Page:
Carrie Cohen opens practice of law to women around the world
Carrie Cohen credits one particular experience for changing the course of her career.
The Great Neck, New York, native graduated from Cornell University in 1989 and decided to defer law school for a year so she could work as a paralegal at what is now Vladeck, Raskin & Clark in New York City. Learning from trailblazing labor lawyer Judith Vladeck and her daughter, Anne, had a profound impact on Cohen.
“They represented unions, and then Mrs. Vladeck had a specialty representing women in employment discrimination, sexual harassment and sort of #MeToo issues before that term ever existed,” Cohen says. “Mrs. Vladeck was an unbelievable attorney, unbelievable mentor and brilliant in every way.
“I ended up going to law school to do women’s rights litigation and civil rights work, and it was very much because of the influence the Vladecks had on me.”
Cohen continued to work with the Vladecks, becoming an associate in their firm after she graduated from the University of Pennsylvania Carey Law School in 1993. She moved to the New York City office of Morrison & Foerster in 1998, and shortly afterward, she was recruited to serve as an assistant attorney general in the Civil Rights Bureau of the New York State Attorney General’s Office.
Later, even as Cohen worked as the chief of the Public Integrity Unit in the office’s Criminal Division and then as an assistant U.S. attorney in the Southern District of New York’s Criminal Division, she remained committed to ensuring the success of women around her.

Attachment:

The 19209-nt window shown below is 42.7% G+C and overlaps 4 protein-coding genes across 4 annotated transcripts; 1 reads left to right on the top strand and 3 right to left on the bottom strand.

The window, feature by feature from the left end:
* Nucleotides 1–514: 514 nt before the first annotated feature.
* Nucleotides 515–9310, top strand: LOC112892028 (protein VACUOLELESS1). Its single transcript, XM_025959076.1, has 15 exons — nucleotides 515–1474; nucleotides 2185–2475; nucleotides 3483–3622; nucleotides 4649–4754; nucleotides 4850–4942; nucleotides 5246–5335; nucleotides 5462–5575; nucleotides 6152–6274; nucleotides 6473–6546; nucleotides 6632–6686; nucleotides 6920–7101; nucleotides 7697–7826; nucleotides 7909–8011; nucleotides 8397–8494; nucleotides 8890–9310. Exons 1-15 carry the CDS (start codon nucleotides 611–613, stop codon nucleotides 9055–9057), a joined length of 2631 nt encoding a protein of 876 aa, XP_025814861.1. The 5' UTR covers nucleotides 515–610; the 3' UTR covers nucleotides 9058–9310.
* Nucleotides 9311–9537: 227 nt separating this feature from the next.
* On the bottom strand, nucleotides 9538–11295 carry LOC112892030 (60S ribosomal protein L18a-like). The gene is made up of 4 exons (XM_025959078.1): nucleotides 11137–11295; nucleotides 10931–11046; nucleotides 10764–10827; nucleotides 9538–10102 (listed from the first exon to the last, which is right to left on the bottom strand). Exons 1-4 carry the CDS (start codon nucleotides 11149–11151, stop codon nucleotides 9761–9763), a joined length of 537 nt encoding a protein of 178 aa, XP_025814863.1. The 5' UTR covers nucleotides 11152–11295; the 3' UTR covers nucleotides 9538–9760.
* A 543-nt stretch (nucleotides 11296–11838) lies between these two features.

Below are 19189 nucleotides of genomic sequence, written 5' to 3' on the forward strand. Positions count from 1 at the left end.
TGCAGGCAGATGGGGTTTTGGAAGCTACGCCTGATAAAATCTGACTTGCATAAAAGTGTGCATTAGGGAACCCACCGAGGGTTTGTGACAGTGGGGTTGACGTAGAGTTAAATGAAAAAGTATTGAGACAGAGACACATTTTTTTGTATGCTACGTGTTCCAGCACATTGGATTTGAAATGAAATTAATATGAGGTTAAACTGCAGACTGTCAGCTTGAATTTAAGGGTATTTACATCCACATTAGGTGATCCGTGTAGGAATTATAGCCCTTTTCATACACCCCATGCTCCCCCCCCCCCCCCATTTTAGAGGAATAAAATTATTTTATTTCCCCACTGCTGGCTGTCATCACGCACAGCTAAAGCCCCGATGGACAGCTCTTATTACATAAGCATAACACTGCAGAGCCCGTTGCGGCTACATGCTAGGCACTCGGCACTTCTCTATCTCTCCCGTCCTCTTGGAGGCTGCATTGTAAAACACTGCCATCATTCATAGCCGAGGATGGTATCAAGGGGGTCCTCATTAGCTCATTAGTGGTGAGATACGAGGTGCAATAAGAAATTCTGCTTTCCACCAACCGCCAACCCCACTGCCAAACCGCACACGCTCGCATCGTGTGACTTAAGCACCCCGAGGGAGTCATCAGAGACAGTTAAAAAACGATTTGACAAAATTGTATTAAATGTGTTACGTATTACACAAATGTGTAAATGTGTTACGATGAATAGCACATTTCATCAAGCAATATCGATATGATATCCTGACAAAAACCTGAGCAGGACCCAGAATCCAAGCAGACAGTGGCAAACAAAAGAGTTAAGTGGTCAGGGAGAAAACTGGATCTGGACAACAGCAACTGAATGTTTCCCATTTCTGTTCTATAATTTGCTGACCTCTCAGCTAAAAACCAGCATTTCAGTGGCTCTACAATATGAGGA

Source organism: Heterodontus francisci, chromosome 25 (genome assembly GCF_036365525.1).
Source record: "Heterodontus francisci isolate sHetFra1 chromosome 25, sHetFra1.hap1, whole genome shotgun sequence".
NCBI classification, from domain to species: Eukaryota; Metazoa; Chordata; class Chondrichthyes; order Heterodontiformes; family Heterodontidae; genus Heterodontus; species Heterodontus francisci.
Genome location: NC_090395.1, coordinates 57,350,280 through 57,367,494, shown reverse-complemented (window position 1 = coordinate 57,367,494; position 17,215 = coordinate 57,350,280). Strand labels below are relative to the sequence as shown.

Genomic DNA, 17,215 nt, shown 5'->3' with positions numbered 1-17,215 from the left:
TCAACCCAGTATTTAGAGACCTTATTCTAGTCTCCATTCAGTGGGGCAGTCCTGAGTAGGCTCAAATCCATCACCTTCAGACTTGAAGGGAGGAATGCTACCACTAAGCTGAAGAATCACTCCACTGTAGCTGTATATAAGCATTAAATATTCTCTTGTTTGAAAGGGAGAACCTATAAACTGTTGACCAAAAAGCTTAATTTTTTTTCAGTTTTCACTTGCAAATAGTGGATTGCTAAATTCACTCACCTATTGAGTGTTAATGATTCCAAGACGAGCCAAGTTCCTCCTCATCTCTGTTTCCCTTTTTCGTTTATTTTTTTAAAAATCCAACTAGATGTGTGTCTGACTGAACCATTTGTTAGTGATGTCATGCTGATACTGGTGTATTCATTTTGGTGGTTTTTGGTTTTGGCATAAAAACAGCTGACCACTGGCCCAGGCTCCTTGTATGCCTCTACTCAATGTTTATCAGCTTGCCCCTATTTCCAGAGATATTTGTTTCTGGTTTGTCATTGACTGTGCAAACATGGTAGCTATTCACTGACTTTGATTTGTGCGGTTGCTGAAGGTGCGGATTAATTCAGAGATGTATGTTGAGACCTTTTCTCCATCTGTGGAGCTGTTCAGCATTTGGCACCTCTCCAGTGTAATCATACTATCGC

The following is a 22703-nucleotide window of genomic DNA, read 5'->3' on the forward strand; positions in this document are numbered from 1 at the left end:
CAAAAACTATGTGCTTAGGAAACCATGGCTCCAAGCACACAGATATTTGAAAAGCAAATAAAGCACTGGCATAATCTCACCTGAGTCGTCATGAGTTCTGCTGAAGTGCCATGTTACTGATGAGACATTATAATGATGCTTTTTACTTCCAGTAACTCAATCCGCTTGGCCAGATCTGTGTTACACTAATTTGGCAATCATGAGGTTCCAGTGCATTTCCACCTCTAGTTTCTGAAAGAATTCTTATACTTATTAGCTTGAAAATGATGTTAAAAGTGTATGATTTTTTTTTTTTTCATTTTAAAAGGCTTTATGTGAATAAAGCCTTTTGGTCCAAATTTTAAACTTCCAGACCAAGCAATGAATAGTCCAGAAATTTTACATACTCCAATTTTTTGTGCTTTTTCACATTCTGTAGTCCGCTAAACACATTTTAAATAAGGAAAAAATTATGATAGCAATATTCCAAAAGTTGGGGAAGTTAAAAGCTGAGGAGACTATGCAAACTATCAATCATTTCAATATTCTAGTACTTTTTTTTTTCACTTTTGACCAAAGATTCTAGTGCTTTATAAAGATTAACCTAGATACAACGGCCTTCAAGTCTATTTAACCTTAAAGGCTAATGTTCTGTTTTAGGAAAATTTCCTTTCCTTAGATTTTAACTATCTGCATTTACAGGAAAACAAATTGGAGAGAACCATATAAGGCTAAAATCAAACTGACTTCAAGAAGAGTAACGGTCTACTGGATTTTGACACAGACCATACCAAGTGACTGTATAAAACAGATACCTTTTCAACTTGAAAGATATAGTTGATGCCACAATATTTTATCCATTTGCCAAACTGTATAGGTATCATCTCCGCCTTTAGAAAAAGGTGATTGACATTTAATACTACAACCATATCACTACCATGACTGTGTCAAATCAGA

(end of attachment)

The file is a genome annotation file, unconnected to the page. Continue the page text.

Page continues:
“As a mother of four, I remain passionate about mentoring women lawyers on all levels and work tirelessly on issues that adversely impact gender equality and diversity in the legal profession,” says Cohen, now a partner at Morrison & Foerster and co-chair of its Women’s Strategy Committee. “One of my core values is to consistently promote the importance of sponsorship, mentorship and allyship.
“These concepts involve using your position of power to make sure that others receive the credit they deserve and are able to achieve their goals and advance within their profession.”
‘When there are nine’
On Sept. 18, 2020, the day U.S. Supreme Court Justice Ruth Bader Ginsburg died, Cohen and other alumnae from the U.S. Attorney’s Office for the Southern District of New York began emailing each other stories about how she impacted their lives.
“There was some connection there with how she trailblazed the way for so many of us—the example she set, her amazing work ethic, just everything about her,” Cohen says. “There was this overwhelming grief that we were all experiencing. Because this is a group of women who can do anything and do everything, we turned that grief and said, ‘What can we do?’”
Rebecca Monck Ricigliano, a partner in Crowell & Moring’s New York City office, suggested they honor Ginsburg’s legacy by creating a scholarship program for women who want to become lawyers. Ricigliano says Cohen, who she describes as a “force of nature,” was one of the first to respond and took a lead role on the project.
Cohen serves as a vice president of the Federal Bar Council, the organization for lawyers who practice in federal courts within the 2nd Circuit. She proposed that the group of former prosecutors partner with the Federal Bar Foundation, which supports several initiatives in the 2nd Circuit, rather than start a new nonprofit organization.
“It was a critical piece of our success,” Ricigliano says. “I don’t think we would be where we are today without that foundation alignment. She worked very closely with them, sold them on the concept and was just a key driver of that effort.